A June 1, 2020, unpublished opinion from the Delaware Chancery Court clarified the default rule governing the retention of privileged communications in asset purchases, as distinct from mergers or other transactions in which an entire company is purchased.
In DLO Enterprises, Inc. v. Innovative Chemical Products Group, LLC, the Chancery Court examined whether an asset purchase agreement included the right to pre-closing privileged communications between the sellers and their counsel. The court recognized that in the merger context — where all of the property, rights and privileges of the entity being sold go to the buyer — the default rule in Delaware states that the attorney-client privilege, and communications between sellers and their attorneys regarding the merger negotiations, passes as well. In those situations, it is the selling entity’s responsibility to exclude from the transferred assets the attorney-client privilege that it wishes to remain with the sellers or their representatives.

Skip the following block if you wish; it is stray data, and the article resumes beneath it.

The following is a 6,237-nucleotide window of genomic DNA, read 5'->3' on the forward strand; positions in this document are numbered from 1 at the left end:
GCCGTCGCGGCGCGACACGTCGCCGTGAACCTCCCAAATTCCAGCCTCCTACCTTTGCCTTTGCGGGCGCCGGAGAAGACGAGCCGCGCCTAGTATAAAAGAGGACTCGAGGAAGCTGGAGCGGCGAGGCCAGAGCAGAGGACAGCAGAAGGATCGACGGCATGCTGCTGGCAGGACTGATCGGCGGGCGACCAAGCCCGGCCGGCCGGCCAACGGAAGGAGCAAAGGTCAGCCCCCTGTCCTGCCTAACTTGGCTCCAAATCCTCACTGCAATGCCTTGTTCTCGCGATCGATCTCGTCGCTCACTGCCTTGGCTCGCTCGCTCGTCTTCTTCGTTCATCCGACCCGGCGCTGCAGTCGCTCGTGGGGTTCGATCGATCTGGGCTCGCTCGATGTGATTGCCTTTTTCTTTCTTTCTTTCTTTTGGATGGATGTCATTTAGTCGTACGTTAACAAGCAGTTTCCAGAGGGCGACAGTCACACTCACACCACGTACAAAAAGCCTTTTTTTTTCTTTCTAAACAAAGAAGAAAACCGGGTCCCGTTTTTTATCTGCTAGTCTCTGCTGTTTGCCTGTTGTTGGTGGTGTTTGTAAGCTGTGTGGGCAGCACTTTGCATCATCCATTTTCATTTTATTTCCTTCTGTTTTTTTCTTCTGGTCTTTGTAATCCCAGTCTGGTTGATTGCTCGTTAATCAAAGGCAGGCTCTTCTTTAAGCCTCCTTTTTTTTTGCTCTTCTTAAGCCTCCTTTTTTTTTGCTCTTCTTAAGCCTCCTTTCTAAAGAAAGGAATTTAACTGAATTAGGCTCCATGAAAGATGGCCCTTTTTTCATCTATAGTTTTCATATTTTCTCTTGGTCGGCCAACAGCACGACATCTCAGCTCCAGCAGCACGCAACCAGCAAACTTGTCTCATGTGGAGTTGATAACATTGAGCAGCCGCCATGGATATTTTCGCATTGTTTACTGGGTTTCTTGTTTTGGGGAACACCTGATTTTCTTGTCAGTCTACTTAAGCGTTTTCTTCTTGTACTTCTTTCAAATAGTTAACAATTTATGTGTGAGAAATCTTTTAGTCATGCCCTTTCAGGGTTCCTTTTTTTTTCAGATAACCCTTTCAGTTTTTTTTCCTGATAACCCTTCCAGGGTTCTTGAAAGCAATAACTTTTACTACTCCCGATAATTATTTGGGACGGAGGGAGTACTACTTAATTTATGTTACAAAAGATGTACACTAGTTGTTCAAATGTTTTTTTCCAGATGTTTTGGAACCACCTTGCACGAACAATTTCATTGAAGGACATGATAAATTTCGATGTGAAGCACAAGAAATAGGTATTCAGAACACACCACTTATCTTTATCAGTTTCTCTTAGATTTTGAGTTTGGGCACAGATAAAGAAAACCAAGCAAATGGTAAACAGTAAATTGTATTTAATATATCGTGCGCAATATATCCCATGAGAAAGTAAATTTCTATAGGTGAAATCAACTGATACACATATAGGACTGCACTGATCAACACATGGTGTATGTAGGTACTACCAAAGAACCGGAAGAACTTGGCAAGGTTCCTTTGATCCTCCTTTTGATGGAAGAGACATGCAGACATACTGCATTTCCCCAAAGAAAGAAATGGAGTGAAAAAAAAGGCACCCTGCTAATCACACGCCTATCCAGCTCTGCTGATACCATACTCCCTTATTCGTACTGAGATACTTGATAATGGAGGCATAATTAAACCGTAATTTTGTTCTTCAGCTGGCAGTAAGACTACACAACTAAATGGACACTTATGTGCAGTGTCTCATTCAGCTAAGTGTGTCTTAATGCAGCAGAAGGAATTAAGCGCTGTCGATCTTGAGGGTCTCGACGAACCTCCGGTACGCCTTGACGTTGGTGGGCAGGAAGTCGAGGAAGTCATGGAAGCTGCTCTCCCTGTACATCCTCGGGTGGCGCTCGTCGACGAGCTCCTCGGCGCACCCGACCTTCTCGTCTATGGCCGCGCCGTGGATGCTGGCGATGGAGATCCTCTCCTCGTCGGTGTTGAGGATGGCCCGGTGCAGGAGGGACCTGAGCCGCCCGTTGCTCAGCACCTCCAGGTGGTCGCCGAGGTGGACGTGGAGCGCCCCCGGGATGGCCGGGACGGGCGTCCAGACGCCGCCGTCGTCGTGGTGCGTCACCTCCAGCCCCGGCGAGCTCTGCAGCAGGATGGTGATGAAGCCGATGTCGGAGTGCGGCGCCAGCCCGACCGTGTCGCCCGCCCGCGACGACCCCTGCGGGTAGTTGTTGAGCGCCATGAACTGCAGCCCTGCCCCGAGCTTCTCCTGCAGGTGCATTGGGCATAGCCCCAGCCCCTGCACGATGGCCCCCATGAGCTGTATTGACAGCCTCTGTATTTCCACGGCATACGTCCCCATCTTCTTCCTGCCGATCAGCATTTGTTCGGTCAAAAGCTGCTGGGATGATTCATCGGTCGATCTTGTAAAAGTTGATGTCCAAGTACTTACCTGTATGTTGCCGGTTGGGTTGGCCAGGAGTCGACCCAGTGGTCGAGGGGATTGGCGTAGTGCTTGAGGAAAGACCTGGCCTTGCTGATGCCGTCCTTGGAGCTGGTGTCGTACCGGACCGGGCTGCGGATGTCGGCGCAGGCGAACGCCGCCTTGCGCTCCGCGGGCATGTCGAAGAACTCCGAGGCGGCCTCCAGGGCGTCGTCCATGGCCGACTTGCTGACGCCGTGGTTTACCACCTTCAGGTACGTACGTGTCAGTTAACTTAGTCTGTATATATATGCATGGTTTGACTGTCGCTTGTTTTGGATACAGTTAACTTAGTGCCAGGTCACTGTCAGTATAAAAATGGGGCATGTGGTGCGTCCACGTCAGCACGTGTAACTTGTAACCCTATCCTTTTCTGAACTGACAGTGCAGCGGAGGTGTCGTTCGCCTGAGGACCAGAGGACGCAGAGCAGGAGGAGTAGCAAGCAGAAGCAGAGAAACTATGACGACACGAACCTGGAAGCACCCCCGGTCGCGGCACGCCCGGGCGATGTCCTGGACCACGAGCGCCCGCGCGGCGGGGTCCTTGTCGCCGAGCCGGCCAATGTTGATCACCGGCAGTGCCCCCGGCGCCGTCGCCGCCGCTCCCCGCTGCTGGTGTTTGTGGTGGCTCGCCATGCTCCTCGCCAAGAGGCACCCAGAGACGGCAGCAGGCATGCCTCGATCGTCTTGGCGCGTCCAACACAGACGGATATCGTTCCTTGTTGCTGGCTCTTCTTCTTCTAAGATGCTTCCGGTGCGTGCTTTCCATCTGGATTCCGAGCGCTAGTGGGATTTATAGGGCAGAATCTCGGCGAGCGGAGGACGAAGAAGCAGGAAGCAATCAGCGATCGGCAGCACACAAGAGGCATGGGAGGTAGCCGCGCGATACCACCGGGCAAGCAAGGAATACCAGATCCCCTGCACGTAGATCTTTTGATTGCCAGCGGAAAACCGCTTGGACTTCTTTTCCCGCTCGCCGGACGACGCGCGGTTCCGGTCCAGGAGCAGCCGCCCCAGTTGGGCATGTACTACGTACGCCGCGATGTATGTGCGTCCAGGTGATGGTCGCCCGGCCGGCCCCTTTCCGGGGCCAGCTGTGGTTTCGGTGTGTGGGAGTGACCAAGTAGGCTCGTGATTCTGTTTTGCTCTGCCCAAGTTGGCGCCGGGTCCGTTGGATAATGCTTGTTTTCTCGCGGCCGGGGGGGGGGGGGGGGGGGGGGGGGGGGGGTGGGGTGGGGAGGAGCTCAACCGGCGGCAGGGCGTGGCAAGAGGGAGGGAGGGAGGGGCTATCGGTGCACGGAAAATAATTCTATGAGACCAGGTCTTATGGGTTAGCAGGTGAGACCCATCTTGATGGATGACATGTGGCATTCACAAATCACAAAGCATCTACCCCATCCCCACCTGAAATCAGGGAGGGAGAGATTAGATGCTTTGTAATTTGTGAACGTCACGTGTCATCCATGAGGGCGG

Conversely, the court in DLO Enterprises held that in an asset purchase, where the selling entity is not being extinguished or subsumed within the purchasing entity and the assets being transferred are clearly defined in the purchase agreement, the default rule is that the privilege regarding the agreement and related negotiations remains with the seller, unless the buyer specifically contracts for something different. Examining the asset purchase agreement at issue, the court concluded that the buyers had not identified a clear contractual right to the privileged communications at issue and that, as a result, they had not purchased the pre-acquisition privilege, which remained with the sellers.
Buyers in asset purchase agreements governed by Delaware law should therefore consider the advice of the Chancery Court and specifically negotiate for the right to include privileged communications in the assets being purchased in the agreement, and be prepared to pay for them accordingly, if they believe that such communications will be of value in the future. And both buyers and sellers should take advantage of their contractual freedom by addressing the issue of pre-acquisition privilege in purchase agreements in order to avoid any doubts about the ability, or lack thereof, to assert such privilege after closing.